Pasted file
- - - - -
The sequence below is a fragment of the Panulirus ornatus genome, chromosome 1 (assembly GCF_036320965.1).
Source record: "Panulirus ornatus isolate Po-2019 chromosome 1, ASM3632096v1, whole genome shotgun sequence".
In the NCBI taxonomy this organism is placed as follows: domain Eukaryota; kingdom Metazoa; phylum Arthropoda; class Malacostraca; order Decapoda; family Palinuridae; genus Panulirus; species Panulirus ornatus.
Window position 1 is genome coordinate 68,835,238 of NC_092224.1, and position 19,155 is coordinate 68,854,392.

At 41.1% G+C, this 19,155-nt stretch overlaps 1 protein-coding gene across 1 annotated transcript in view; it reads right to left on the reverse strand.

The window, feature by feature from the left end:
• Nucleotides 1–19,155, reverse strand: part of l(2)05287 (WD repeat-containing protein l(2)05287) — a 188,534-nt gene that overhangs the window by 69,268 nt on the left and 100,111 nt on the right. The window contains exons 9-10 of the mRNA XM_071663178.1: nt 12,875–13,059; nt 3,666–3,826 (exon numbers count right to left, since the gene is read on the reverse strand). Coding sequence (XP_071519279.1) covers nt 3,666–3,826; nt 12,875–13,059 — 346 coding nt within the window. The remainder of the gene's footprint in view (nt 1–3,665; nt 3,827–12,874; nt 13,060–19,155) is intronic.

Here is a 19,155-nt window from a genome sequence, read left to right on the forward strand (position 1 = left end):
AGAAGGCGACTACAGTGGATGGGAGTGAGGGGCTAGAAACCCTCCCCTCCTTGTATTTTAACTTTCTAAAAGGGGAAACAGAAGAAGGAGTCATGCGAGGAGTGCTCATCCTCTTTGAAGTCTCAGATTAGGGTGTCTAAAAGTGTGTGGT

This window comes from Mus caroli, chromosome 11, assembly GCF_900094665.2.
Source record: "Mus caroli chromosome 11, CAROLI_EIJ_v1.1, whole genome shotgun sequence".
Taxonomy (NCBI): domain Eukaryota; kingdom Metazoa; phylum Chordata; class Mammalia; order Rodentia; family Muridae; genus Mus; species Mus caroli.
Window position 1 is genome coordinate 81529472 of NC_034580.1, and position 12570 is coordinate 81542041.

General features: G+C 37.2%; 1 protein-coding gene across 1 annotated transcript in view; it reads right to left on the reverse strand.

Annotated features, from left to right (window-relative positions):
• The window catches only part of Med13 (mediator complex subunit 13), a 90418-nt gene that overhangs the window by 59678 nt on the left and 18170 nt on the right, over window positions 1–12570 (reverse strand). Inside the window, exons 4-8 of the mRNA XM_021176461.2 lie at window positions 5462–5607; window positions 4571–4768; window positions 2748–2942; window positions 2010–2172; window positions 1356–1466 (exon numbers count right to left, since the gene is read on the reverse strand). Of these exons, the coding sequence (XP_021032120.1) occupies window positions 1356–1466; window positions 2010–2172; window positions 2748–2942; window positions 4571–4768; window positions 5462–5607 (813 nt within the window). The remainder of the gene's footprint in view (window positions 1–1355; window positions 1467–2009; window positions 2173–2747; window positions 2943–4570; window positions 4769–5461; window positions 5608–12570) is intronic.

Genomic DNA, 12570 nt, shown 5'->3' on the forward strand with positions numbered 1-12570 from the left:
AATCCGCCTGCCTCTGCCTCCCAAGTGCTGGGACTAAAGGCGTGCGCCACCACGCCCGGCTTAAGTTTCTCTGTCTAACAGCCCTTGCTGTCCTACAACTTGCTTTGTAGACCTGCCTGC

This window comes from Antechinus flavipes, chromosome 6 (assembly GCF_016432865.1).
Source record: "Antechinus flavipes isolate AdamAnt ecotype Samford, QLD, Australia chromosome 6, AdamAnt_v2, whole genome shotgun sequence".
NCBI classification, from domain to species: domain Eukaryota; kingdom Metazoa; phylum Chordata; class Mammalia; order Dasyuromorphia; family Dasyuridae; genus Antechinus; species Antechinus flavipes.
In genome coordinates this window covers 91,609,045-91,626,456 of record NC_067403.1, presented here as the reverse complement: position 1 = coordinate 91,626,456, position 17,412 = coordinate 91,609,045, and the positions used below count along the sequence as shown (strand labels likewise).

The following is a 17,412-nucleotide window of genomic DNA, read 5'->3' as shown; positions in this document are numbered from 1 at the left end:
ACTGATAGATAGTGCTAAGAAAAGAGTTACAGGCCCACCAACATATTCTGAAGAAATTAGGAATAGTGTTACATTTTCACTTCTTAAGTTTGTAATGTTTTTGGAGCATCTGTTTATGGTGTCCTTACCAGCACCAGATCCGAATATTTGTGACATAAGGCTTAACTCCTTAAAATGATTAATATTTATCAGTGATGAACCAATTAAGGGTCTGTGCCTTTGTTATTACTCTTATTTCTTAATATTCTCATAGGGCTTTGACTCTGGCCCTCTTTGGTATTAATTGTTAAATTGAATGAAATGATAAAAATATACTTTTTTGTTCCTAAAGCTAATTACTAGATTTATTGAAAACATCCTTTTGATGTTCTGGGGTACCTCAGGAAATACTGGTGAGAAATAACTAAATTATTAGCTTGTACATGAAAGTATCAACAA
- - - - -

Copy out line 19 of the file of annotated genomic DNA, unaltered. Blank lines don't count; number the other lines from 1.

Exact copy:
This window comes from Antechinus flavipes, chromosome 6 (assembly GCF_016432865.1).